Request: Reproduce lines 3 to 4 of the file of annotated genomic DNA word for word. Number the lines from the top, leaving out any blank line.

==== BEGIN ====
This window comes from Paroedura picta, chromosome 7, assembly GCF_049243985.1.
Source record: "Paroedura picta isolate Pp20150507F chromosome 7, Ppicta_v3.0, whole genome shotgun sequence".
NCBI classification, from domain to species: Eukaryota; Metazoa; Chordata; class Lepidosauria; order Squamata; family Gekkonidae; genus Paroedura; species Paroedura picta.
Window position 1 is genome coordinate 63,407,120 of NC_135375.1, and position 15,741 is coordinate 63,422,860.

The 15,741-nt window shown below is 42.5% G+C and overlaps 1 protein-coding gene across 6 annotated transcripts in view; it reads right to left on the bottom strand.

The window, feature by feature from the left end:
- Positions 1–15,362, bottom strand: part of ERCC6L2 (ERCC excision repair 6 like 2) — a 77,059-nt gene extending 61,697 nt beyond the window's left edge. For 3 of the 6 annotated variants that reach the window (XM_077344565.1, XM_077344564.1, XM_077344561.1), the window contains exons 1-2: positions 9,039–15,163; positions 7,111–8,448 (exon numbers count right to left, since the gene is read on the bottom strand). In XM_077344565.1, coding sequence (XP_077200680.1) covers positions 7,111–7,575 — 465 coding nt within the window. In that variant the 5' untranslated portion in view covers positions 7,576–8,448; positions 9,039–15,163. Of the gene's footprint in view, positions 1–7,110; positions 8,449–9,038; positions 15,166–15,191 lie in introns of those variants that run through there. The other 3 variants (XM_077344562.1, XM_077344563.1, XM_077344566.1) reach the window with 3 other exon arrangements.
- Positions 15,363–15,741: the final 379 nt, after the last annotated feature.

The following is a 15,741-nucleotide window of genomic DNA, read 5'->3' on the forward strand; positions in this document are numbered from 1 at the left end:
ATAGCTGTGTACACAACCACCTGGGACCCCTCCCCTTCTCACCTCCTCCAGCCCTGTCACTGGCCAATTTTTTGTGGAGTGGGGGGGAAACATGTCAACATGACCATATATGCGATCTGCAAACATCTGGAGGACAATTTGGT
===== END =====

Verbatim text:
NCBI classification, from domain to species: Eukaryota; Metazoa; Chordata; class Lepidosauria; order Squamata; family Gekkonidae; genus Paroedura; species Paroedura picta.
Window position 1 is genome coordinate 63,407,120 of NC_135375.1, and position 15,741 is coordinate 63,422,860.